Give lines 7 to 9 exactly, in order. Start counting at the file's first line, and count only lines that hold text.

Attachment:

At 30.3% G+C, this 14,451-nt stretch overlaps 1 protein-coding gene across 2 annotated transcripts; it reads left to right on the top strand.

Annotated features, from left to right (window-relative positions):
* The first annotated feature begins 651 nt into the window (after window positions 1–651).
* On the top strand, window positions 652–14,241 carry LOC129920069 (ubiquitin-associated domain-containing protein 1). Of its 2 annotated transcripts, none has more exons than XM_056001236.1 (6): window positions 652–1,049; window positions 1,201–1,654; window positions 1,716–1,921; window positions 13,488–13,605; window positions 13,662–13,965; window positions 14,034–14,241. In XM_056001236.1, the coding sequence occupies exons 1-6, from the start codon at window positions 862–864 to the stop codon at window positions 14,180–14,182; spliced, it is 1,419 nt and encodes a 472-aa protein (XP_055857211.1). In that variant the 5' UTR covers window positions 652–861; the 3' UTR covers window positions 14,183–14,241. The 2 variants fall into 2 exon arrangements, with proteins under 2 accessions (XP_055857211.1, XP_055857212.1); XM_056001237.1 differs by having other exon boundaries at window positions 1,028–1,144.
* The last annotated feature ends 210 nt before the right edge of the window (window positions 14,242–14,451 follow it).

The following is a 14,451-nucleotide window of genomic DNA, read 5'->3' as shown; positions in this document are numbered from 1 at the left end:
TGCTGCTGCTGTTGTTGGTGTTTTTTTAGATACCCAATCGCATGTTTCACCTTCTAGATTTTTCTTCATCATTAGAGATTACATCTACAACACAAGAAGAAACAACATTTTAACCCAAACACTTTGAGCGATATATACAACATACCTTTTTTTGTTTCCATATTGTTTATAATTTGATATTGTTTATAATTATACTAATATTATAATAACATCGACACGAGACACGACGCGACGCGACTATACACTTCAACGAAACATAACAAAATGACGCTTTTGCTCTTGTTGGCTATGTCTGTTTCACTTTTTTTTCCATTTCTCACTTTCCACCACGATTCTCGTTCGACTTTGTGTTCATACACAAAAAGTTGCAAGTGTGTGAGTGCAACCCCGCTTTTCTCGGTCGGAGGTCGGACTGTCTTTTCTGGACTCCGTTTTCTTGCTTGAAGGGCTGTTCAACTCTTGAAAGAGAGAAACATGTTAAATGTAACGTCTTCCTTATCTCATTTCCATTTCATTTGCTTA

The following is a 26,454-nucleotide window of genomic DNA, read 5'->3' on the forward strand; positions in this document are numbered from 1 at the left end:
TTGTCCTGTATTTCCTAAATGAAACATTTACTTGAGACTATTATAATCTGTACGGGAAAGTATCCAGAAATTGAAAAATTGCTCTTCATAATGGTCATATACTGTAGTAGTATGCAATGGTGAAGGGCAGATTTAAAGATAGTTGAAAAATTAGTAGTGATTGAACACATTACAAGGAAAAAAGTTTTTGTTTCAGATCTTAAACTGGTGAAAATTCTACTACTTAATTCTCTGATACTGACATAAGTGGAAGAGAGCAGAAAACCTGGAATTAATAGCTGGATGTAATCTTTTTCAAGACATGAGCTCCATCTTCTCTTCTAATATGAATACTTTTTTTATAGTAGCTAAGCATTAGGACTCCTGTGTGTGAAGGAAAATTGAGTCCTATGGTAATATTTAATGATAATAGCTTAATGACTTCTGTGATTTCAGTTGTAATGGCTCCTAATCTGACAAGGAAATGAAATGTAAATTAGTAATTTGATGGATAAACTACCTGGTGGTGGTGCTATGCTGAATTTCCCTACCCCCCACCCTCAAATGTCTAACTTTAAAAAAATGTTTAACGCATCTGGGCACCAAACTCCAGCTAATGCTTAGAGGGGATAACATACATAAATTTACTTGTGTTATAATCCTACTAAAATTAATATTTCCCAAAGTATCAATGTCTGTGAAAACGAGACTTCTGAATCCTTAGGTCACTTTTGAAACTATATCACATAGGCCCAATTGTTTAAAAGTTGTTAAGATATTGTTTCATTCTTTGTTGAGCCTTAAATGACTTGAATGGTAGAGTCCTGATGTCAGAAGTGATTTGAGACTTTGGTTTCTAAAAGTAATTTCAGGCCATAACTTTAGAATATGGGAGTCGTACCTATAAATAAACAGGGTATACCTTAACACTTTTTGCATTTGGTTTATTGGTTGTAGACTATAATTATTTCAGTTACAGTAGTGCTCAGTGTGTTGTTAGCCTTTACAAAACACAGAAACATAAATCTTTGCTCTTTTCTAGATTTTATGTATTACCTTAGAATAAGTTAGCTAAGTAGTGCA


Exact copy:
TGCTGCTGCTGTTGTTGGTGTTTTTTTAGATACCCAATCGCATGTTTCACCTTCTAGATTTTTCTTCATCATTAGAGATTACATCTACAACACAAGAAGAAACAACATTTTAACCCAAACACTTTGAGCGATATATACAACATACCTTTTTTTGTTTCCATATTGTTTATAATTTGATATTGTTTATAATTATACTAATATTATAATAACATCGACACGAGACACGACGCGACGCGACTATACACTTCAACGAAACATAACAAAATGACGCTTTTGCTCTTGTTGGCTATGTCTGTTTCACTTTTTTTTCCATTTCTCACTTTCCACCACGATTCTCGTTCGACTTTGTGTTCATACACAAAAAGTTGCAAGTGTGTGAGTGCAACCCCGCTTTTCTCGGTCGGAGGTCGGACTGTCTTTTCTGGACTCCGTTTTCTTGCTTGAAGGGCTGTTCAACTCTTGAAAGAGAGAAACATGTTAAATGTAACGTCTTCCTTATCTCATTTCCATTTCATTTGCTTA

The following is a 26,454-nucleotide window of genomic DNA, read 5'->3' on the forward strand; positions in this document are numbered from 1 at the left end:
TTGTCCTGTATTTCCTAAATGAAACATTTACTTGAGACTATTATAATCTGTACGGGAAAGTATCCAGAAATTGAAAAATTGCTCTTCATAATGGTCATATACTGTAGTAGTATGCAATGGTGAAGGGCAGATTTAAAGATAGTTGAAAAATTAGTAGTGATTGAACACATTACAAGGAAAAAAGTTTTTGTTTCAGATCTTAAACTGGTGAAAATTCTACTACTTAATTCTCTGATACTGACATAAGTGGAAGAGAGCAGAAAACCTGGAATTAATAGCTGGATGTAATCTTTTTCAAGACATGAGCTCCATCTTCTCTTCTAATATGAATACTTTTTTTATAGTAGCTAAGCATTAGGACTCCTGTGTGTGAAGGAAAATTGAGTCCTATGGTAATATTTAATGATAATAGCTTAATGACTTCTGTGATTTCAGTTGTAATGGCTCCTAATCTGACAAGGAAATGAAATGTAAATTAGTAATTTGATGGATAAACTACCTGGTGGTGGTGCTATGCTGAATTTCCCTACCCCCCACCCTCAAATGTCTAACTTTAAAAAAATGTTTAACGCATCTGGGCACCAAACTCCAGCTAATGCTTAGAGGGGATAACATACATAAATTTACTTGTGTTATAATCCTACTAAAATTAATATTTCCCAAAGTATCAATGTCTGTGAAAACGAGACTTCTGAATCCTTAGGTCACTTTTGAAACTATATCACATAGGCCCAATTGTTTAAAAGTTGTTAAGATATTGTTTCATTCTTTGTTGAGCCTTAAATGACTTGAATGGTAGAGTCCTGATGTCAGAAGTGATTTGAGACTTTGGTTTCTAAAAGTAATTTCAGGCCATAACTTTAGAATATGGGAGTCGTACCTATAAATAAACAGGGTATACCTTAACACTTTTTGCATTTGGTTTATTGGTTGTAGACTATAATTATTTCAGTTACAGTAGTGCTCAGTGTGTTGTTAGCCTTTACAAAACACAGAAACATAAATCTTTGCTCTTTTCTAGATTTTATGTATTACCTTAGAATAAGTTAGCTAAGTAGTGCA